Selective breeding for isolation-induced intermale aggression in mice: Associated responses and environmental influences
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Aggressive (TA) and nonaggressive (TNA) lines of mice were established by selective breeding for isolation-induced intermale aggression. This paper summarizes and updates studies performed on the TA and TNA lines. The genetic analysis revealed that in these lines the genes for aggression are located on the autosomes and demonstrate a Mendelian segregation. The genes are expressed only in the presence of androgens which are normally present only in males. Behavioral and biological responses associated with high and low levels of aggression in TA and TNA mice are reviewed. Line differences have been found in olfactory communication and marking behavior, in maternal and predatory aggression in females, in locomotor activity, and in learning abilities. Also, correlated neurochemical and endocrinological responses to the selection have been detected. Maternal factors during the preweaning period do not significantly affect the development of aggression in TA and TNA males, while early postweaning exposure to aggression or sex enhanced later aggressive and sexual activity. Early experience and genetic disposition for aggression are correlated, with TA males showing the greatest increase in the behaviors studied.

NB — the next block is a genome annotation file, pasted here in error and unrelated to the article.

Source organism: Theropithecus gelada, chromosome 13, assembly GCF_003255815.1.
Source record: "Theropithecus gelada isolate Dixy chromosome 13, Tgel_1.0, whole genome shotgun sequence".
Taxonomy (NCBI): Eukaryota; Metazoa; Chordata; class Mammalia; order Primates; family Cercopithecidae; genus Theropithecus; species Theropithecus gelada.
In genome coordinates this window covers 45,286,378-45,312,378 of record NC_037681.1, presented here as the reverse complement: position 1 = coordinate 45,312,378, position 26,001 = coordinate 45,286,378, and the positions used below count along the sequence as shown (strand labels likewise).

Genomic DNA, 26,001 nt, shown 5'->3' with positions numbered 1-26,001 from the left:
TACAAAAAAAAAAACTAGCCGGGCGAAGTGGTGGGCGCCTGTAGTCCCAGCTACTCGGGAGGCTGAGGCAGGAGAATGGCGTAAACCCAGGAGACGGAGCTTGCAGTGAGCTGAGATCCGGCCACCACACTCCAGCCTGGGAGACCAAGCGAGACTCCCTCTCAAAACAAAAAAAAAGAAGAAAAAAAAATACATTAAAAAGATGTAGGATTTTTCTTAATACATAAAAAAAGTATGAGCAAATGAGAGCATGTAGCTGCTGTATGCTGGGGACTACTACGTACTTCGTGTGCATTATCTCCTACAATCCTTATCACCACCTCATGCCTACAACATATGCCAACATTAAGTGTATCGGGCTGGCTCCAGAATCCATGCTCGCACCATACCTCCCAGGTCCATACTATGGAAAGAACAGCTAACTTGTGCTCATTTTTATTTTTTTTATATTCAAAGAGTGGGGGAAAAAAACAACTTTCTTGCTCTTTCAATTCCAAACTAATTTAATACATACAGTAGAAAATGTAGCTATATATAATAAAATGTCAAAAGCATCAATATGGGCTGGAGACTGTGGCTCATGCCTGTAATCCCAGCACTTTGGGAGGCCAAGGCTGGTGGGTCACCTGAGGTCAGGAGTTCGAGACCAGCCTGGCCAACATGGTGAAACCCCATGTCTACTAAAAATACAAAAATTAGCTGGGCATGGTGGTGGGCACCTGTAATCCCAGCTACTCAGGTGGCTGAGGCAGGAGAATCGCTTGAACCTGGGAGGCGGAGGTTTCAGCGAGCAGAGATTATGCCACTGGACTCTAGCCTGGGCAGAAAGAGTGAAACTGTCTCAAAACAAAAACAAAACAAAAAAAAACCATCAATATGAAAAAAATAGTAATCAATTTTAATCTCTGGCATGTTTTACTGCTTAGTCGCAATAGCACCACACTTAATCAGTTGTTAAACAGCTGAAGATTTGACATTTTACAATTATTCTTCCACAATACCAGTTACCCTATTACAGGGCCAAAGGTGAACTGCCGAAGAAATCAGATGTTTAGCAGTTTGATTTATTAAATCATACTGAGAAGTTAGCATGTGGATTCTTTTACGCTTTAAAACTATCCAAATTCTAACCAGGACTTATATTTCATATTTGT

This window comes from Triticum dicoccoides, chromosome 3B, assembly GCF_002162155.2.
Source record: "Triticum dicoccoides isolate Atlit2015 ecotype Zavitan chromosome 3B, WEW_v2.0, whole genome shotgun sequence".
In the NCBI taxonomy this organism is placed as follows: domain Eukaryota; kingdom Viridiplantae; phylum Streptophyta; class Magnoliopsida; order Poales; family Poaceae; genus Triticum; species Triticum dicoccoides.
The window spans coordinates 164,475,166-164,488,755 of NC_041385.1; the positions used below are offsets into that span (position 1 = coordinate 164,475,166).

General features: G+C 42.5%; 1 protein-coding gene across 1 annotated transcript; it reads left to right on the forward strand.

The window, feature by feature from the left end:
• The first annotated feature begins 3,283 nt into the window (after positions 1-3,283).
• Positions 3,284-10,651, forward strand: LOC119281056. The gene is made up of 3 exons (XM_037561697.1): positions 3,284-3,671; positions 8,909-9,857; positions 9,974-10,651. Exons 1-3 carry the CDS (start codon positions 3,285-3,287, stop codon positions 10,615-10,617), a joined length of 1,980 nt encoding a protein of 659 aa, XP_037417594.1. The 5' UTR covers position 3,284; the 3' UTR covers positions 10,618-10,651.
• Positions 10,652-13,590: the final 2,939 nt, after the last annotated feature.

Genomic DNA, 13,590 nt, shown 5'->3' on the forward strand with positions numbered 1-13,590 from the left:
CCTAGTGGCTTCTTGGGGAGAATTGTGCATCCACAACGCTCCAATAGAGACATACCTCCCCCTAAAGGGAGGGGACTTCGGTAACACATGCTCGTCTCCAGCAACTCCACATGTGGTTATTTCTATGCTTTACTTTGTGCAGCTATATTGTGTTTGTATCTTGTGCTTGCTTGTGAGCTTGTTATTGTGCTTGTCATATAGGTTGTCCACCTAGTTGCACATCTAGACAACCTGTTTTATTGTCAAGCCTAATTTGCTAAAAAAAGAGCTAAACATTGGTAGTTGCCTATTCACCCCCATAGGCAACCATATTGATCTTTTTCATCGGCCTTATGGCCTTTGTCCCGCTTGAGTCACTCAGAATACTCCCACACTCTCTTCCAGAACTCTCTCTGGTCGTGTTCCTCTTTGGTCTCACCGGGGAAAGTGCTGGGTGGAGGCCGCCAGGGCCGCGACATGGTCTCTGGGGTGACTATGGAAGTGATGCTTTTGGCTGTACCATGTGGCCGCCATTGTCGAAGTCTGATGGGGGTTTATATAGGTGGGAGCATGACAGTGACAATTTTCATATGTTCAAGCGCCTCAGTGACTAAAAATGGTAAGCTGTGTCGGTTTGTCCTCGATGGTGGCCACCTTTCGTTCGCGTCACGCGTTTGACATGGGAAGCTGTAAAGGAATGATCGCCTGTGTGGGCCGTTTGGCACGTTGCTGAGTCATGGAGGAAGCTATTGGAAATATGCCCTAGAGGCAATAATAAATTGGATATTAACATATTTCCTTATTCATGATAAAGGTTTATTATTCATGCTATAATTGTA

Key WordsAggression selective breeding heritability Y chromosome genetic correlation olfaction exploratory activity maternal aggression predatory aggression sexual behavior testosterone serotonin cathecholamines crossbreeding early experience mouse
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